Your newborn will eat and sleep and eat and sleep again, for the next couple of months. But a few pre-sleep rituals might help, even at this early stage.
Newborns sleep up to 16 hours
Infants can have very different sleep patterns. Some sleep a lot, others not so much - too little, you probably feel. Newborns sleep an average of 16 hours out of 24. They do not know the difference between night and day. For now, food and sleep are closely related. Baby gets hungry and wakes up, feeds, then goes back to sleep.
While your baby is sleeping they go through various phases of sleep. That is why they sometimes sleep very quietly, and at other times seem restless.
Newborns’ sleep patterns
About half your newborn’s time asleep is spent in the active, light dream phase of sleep called REM (Rapid Eye Movement). Your baby breathes irregularly, moves, grimaces, moves his arms and legs and may whimper and cry in his sleep.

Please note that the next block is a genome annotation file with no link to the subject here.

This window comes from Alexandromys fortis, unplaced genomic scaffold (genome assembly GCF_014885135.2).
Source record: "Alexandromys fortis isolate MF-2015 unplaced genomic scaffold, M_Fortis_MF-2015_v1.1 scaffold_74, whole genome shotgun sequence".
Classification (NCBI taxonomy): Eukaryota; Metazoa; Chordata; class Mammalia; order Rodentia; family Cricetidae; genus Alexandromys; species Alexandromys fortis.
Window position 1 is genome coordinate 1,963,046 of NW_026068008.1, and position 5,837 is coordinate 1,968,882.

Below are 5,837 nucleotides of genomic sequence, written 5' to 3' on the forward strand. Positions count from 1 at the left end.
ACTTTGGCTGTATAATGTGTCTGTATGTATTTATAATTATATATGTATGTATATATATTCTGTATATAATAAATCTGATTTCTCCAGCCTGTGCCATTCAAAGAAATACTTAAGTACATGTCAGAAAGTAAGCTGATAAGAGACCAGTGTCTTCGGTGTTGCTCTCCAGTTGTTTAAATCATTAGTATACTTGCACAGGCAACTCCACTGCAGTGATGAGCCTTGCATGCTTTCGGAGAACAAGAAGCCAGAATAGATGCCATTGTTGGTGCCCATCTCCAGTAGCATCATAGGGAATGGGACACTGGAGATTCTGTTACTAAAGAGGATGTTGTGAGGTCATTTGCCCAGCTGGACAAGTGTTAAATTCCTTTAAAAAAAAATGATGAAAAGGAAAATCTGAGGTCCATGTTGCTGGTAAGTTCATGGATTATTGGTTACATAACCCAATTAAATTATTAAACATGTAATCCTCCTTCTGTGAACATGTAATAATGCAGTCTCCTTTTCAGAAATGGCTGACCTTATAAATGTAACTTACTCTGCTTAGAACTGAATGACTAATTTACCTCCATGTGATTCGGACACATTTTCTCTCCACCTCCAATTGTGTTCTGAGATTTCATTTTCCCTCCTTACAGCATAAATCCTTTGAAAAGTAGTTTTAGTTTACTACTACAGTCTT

Your baby wakes up briefly many times during this phase although you may not realise it. You may easily disturb them if you think they are awake and go in to them. If you are unsure, you should perhaps hold back and see if they fall back to sleep without you.
If your baby is in the deep-sleep phase, they are completely relaxed, and it takes a lot to wake them.
Crying out of tiredness
Overtiredness is a common cause of crying. Newborns need a lot of sleep and experts advise parents to aim to have their newborns fed, changed, cuddled, played with and back in bed within an hour. Too many visitors can over-stimulate your baby – try to space them out, and don’t pass your baby around too many people at once.
It’s very important to watch for your baby’s tired signs and get them to bed as soon as possible after they appear. Tired signs include:
• Clenched fists
• Jerky movements
• Facial contortions
• Staring into space
Your local Plunket Family Centre will have a video that shows how to recognise these signs.
It is already a good idea to establish pre-sleep rituals. Babies love routines; it gives them idea about what’s happening and comforts them. More advice here.